Lesotho and Swaziland are both almost wholly surrounded by South Africa; this geography ensured the small nations played a pivotal role in assisting the ANC. In the 1960s, the liberation movement had a small presence in Lesotho. According to South African History Online, relations between South Africa and Lesotho soured during the mid-1970s, allowing large numbers of ANC members to take refuge in the country. The new arrivals were trained in politics and guerrilla tactics. ANC members also crossed the border into Lesotho under the cover of night for meetings, returning to South Africa the next morning.
Zimbabwe shared more than a border with South Africa: it too struggled against white minority rule. In a case of parallels, the apartheid South African government supported the Rhodesian Front led by Ian Smith. Given that racial discrimination and the denial of political rights to the black majority were common elements in South Africa and Southern Rhodesia [as the country was initially known], the ANC and Zimbabwe African Peoples Union (Zapu) had a strong sense that they were fighting a common enemy. Zapu helped MK recruits to cross the border to reach their camps further north, in Tanzania and Zambia. Military co-operation between Zapu and the ANC became so enmeshed, a joint High Command was formed.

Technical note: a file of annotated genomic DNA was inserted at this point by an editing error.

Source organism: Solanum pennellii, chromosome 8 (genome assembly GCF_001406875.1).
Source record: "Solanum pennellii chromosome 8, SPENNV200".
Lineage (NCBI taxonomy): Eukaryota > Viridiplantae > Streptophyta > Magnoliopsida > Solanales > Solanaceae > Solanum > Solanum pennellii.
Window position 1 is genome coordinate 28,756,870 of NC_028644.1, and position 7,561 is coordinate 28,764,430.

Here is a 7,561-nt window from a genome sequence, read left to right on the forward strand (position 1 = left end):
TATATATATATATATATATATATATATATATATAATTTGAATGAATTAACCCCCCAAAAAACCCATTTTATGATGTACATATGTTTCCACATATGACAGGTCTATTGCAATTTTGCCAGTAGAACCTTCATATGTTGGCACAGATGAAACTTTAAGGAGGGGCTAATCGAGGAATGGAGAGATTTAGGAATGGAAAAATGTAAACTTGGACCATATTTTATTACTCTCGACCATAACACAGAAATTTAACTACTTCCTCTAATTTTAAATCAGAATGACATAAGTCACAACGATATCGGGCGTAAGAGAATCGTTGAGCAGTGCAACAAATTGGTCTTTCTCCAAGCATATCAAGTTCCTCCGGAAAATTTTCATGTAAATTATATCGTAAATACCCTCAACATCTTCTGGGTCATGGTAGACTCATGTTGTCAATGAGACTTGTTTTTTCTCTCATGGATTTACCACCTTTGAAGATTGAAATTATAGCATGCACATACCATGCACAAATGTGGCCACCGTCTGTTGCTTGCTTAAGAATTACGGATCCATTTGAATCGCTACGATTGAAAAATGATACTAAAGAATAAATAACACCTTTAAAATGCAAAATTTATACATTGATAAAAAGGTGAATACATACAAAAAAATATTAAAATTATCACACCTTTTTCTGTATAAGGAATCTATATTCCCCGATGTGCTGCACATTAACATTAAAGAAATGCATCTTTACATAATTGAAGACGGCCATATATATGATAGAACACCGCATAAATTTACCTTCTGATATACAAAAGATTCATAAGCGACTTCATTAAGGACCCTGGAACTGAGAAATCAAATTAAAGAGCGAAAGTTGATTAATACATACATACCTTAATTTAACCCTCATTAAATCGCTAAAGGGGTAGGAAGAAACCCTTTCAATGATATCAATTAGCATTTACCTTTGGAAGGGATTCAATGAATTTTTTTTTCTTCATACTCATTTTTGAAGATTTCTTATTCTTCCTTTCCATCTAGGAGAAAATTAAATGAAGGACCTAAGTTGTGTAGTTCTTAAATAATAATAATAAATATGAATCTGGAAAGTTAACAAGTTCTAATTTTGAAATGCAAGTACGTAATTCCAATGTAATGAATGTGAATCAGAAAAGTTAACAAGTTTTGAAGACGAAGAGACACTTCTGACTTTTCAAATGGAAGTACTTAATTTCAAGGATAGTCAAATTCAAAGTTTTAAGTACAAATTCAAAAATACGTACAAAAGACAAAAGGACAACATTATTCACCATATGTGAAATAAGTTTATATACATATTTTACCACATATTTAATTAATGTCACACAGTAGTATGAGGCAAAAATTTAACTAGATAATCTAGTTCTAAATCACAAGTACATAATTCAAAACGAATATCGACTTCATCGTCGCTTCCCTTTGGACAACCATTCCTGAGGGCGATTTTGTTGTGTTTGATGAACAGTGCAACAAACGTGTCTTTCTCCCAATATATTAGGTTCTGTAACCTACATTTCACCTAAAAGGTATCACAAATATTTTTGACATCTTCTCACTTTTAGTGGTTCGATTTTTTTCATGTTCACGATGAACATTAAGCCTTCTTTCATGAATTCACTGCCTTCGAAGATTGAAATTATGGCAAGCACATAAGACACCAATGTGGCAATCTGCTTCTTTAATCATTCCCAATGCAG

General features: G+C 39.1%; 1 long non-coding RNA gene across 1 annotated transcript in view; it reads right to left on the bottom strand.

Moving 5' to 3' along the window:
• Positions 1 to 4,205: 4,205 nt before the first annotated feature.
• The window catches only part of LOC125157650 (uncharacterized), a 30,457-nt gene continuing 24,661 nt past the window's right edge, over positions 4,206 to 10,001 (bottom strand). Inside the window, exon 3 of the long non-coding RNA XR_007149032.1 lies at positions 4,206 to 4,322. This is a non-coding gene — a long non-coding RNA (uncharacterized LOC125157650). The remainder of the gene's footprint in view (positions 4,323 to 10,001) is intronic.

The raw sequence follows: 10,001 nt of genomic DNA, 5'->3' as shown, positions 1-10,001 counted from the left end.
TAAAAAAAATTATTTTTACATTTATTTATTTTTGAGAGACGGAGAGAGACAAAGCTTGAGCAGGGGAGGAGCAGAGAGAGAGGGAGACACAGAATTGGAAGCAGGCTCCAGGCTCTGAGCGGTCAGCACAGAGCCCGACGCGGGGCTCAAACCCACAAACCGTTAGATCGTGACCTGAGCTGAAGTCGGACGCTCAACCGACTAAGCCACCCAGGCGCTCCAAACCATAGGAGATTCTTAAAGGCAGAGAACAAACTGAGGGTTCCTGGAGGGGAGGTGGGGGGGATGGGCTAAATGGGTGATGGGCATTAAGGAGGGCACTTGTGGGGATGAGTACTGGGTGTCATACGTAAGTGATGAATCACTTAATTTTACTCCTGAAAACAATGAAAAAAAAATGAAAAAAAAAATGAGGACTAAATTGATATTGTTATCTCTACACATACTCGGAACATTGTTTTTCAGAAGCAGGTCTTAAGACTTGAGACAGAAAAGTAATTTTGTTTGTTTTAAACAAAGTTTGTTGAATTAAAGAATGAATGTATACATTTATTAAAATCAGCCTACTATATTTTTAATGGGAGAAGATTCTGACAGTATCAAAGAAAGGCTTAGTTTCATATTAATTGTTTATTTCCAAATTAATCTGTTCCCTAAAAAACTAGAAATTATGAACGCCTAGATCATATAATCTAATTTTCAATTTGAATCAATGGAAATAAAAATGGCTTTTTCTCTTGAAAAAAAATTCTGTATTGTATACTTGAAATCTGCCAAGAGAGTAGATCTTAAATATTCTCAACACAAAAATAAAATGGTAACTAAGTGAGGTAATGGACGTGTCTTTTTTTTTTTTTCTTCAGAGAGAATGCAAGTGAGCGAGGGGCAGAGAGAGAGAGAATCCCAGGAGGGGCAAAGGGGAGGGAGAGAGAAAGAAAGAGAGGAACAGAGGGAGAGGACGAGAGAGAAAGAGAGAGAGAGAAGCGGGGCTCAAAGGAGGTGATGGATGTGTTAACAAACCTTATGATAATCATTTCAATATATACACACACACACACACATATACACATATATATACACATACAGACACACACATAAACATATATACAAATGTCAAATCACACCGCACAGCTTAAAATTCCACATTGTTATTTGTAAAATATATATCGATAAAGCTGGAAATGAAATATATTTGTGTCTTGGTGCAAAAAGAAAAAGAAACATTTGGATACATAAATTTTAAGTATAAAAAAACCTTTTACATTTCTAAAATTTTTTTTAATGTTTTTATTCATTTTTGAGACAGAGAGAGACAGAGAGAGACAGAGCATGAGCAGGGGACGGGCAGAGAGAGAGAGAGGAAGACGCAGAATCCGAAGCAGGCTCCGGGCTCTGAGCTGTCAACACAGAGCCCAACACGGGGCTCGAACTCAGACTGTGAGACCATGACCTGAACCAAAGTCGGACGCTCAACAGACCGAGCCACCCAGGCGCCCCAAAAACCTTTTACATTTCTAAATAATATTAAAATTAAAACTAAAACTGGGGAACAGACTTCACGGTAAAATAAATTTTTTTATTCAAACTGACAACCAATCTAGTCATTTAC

Today these countries’ nationals have become victims of xenophobic attacks in South Africa. Human rights advocate Archbishop Desmond Tutu recognised the collective effort it took to end apartheid. “In South Africa, we could not have achieved our freedom and just peace without the help of people around the world,” he wrote on Huffington Post, the American news site, “who through the use of non-violent means, such as boycotts and divestment, encouraged their governments and other corporate actors to reverse decades-long support for the apartheid regime.”
After the end of apartheid, South Africa was embraced by all African countries and it did not take long before it became a dominant economic force in the continent dominating the telecom sector, shopping malls, banking, and pay television among others. While it dominated the continent economically it does not want to see economic migrants from other Africa countries searching for economic opportunities in South Africa. Over 150 Nigerians alone have been reportedly killed through xenophobic attacks in South Africa. This is certainly not the South Africa that Mandela went to prison for. The let freedom fighter must be turning in his grave.